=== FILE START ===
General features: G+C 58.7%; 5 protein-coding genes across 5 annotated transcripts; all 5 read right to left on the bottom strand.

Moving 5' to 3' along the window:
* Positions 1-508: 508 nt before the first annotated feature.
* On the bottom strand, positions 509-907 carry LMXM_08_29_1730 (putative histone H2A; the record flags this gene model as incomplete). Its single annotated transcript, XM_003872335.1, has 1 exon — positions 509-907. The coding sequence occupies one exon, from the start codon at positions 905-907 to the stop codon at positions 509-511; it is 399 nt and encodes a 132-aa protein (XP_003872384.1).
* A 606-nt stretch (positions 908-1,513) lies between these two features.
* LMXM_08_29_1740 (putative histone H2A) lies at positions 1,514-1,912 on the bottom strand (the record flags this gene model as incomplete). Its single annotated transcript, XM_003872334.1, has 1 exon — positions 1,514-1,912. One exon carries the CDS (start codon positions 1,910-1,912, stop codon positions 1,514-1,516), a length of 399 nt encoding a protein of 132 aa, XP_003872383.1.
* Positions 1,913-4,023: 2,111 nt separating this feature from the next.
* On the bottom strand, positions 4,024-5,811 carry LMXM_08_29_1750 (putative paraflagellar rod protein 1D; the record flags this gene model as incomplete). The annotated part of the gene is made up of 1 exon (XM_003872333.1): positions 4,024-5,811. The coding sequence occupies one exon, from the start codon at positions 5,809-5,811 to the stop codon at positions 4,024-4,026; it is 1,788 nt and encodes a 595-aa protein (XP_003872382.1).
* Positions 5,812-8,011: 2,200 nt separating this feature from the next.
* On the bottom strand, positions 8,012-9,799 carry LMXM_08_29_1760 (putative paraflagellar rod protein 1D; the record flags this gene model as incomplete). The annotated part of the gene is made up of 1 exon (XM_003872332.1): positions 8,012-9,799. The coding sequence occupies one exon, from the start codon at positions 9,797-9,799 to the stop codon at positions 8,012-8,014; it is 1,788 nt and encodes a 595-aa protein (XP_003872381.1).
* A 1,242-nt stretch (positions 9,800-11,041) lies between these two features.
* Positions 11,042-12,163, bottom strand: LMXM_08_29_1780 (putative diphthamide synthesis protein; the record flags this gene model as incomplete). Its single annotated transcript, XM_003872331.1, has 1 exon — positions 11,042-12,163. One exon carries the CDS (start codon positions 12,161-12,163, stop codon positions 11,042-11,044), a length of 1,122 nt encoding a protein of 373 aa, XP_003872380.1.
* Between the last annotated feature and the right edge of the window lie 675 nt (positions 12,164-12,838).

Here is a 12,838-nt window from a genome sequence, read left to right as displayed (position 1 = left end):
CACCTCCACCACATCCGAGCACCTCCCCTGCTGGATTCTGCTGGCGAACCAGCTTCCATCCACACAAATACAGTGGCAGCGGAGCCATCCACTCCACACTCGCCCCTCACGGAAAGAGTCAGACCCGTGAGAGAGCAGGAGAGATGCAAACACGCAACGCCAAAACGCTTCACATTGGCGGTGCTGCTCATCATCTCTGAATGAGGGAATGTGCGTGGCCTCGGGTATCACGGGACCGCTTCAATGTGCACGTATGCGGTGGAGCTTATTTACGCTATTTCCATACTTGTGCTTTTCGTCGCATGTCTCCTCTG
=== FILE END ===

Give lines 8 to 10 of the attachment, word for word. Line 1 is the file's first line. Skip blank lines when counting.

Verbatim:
* On the bottom strand, positions 4,024-5,811 carry LMXM_08_29_1750 (putative paraflagellar rod protein 1D; the record flags this gene model as incomplete). The annotated part of the gene is made up of 1 exon (XM_003872333.1): positions 4,024-5,811. The coding sequence occupies one exon, from the start codon at positions 5,809-5,811 to the stop codon at positions 4,024-4,026; it is 1,788 nt and encodes a 595-aa protein (XP_003872382.1).
* Positions 5,812-8,011: 2,200 nt separating this feature from the next.
* On the bottom strand, positions 8,012-9,799 carry LMXM_08_29_1760 (putative paraflagellar rod protein 1D; the record flags this gene model as incomplete). The annotated part of the gene is made up of 1 exon (XM_003872332.1): positions 8,012-9,799. The coding sequence occupies one exon, from the start codon at positions 9,797-9,799 to the stop codon at positions 8,012-8,014; it is 1,788 nt and encodes a 595-aa protein (XP_003872381.1).